Everything about this place is surreal. It is remarkable to see this idyllic village, built on stilts in a sheltered bay, blending the old world and the new. No matter how rich the history of these once nomadic people, they are still embracing the modern world, including technology.
They may be surrounded by some of Asia’s most iconic rock formations, but that doesn’t stop everyone from having satellite TV, mobile phones and wireless internet throughout the village.
This community of fisherman have survived for nearly two centuries away from the modern world, using their boats and nets to make a living, making their own pots, weaving reeds and palms to make thatched roofs, catching crabs and collecting shellfish.
Since the first families arrived, the settlement has grown and they have been left to live pretty much without any interference from the Thai authorities. While they may once have been viewed as outsiders, now these nomadic fisherman are accepted as being every bit as “Thai” as the next guy.
Today they form just another welcome part of the already diverse local community. The growth in tourism has certainly helped the villagers economically, and they have obviously been prospering, but they haven’t lost that laid back charm.
Everyone is welcoming and friendly. But please remember this is a Muslim village, and you should respect the differences between here and elsewhere in Phuket or Krabi. For example, they do not sell beer, and you are not be allowed to consume alcohol on the village. If the boat that brought you has beer on board, you are welcome to stay on the boat and sip a Singha – just don’t take it with you into the village.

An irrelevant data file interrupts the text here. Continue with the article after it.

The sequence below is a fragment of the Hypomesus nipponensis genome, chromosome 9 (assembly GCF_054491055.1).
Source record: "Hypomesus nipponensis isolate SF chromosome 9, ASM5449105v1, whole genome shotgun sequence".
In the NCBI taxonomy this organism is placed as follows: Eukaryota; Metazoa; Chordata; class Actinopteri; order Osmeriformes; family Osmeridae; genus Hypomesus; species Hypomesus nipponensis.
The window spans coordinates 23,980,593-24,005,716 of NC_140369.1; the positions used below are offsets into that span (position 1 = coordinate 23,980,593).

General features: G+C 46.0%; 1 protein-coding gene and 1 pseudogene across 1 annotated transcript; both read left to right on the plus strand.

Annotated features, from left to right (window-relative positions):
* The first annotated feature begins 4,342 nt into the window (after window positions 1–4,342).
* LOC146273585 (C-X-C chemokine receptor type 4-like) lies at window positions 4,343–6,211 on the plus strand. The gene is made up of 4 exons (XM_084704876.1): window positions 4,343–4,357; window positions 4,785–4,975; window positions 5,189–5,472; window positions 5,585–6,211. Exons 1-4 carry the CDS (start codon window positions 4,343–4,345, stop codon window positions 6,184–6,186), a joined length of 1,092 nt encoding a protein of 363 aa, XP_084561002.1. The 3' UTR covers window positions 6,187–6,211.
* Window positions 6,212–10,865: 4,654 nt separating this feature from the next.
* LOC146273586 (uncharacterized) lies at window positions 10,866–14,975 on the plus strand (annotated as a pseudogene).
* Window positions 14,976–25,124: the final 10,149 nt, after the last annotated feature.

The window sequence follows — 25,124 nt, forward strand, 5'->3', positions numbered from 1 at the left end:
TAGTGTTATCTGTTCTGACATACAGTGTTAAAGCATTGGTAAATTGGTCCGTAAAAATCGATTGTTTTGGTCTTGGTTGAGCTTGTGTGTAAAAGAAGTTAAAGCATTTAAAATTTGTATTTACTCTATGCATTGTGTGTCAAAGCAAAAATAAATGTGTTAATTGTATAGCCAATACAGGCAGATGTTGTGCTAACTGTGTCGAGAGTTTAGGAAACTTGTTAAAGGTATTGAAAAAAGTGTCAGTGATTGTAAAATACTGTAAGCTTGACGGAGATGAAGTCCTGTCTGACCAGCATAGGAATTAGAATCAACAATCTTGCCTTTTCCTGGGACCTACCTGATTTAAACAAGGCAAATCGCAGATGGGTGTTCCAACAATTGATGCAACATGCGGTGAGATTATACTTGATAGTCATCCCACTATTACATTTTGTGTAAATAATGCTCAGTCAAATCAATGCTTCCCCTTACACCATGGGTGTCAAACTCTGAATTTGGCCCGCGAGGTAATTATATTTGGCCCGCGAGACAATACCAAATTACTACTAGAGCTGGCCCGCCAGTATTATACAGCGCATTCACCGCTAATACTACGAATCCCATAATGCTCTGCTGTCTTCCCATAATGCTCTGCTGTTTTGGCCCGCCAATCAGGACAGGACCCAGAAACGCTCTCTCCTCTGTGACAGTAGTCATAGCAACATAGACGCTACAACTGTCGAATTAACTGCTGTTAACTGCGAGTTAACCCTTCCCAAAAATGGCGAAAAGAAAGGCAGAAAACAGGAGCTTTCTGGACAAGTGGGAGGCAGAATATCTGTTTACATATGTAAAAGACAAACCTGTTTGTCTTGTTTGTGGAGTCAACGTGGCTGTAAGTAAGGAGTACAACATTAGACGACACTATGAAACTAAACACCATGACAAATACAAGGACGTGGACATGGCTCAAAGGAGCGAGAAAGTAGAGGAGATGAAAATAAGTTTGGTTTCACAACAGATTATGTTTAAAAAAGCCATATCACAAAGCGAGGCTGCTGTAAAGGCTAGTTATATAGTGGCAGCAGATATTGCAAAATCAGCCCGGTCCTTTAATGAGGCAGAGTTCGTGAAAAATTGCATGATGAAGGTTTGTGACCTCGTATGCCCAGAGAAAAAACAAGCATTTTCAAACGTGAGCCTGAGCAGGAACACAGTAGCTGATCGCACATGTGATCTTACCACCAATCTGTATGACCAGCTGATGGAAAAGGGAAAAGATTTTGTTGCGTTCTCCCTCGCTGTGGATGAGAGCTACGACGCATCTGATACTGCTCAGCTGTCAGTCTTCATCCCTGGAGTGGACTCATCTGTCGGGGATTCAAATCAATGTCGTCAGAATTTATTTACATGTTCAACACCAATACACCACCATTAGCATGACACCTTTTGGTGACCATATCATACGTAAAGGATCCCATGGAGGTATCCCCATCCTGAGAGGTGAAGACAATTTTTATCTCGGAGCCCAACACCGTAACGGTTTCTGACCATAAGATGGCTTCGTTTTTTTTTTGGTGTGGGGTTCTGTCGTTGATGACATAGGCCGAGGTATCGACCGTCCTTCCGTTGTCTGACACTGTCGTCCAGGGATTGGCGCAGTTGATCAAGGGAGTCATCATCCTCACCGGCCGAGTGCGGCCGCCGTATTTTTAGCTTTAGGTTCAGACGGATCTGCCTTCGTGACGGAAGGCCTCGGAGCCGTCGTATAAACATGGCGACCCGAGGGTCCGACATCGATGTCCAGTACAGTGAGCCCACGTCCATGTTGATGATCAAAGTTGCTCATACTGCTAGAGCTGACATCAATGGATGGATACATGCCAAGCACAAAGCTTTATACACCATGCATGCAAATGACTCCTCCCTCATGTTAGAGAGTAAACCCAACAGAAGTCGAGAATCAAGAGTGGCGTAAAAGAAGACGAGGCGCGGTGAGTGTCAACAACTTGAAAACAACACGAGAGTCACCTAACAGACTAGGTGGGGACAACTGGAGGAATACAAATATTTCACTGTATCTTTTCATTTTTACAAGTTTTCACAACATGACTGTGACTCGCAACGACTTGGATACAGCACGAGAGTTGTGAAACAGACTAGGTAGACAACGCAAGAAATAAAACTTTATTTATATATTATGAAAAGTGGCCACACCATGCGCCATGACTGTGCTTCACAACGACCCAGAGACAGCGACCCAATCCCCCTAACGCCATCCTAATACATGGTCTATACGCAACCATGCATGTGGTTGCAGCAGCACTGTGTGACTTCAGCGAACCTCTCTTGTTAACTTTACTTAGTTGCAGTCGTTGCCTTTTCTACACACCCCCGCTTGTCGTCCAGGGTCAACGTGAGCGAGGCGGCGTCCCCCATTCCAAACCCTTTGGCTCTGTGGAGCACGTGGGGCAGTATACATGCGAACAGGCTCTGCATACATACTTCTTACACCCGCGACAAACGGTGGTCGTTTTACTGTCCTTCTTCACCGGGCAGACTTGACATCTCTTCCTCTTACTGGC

The same applies to pork lovers. Being strict Muslims, they do not serve pork, so don’t expect or even ask for any dishes with pork, bacon or ham. But you are on an island in the sea – who cares about pork or beer, when you can feast on delicious seafood.
One other thing to note. In the same way that you should show respect by not asking for beer or pork, you also must ensure that you are not dressed too provocatively. Modesty is the key. Guys, try to avoid muscle shirts, and opt for a t-shirt instead. Ladies, please don’t show too much skin. You should ideally cover your legs (and even your arms) with a sarong and/or a shawl. Again, t-shirts for women would also be fine.
Please respect their culture. Treat the villagers in a way that keeps them open and welcoming, so that they will carry on embracing tourists indefinitely.
How To Get to Koh Panyee
If you aren’t really one for tour groups, and you just want to visit the floating village, then the best thing to do is to drive north off of Phuket island, and into Phang Nga Province. Go to the jetty in Surakul.
From there you’ll be able to rent a longtail boat, and it only takes around 20 to 25 minutes to get to Koh Panyee.
Staying the Night on Koh Panyee
As we’ve mentioned already, the locals are keen to take advantage of the booming tourist trade, so some residents even offer accommodation.
If this is something you really want to do, there are actually guest houses on the island now. Rather than being hurried around like cattle in a tour group, you can take your time and immerse yourself fully in the local culture.
This is not your typical hotel accommodation, so don’t expect to book on Agoda, Airbnb or Booking.com. Don’t expect any luxury, or even value for money. Staying here overnight is purely for the experience, but that experience is not for everyone.
We have friends who have done this, and they said they would have preferred to get that day of their holiday back again and stayed somewhere else.
For anyone who has never visited Phang Nga Bay, the floating village is a must see for any day trip. It really is a unique experience.
As always, take only photos, leave only footprints. And please, respect the cultures of others.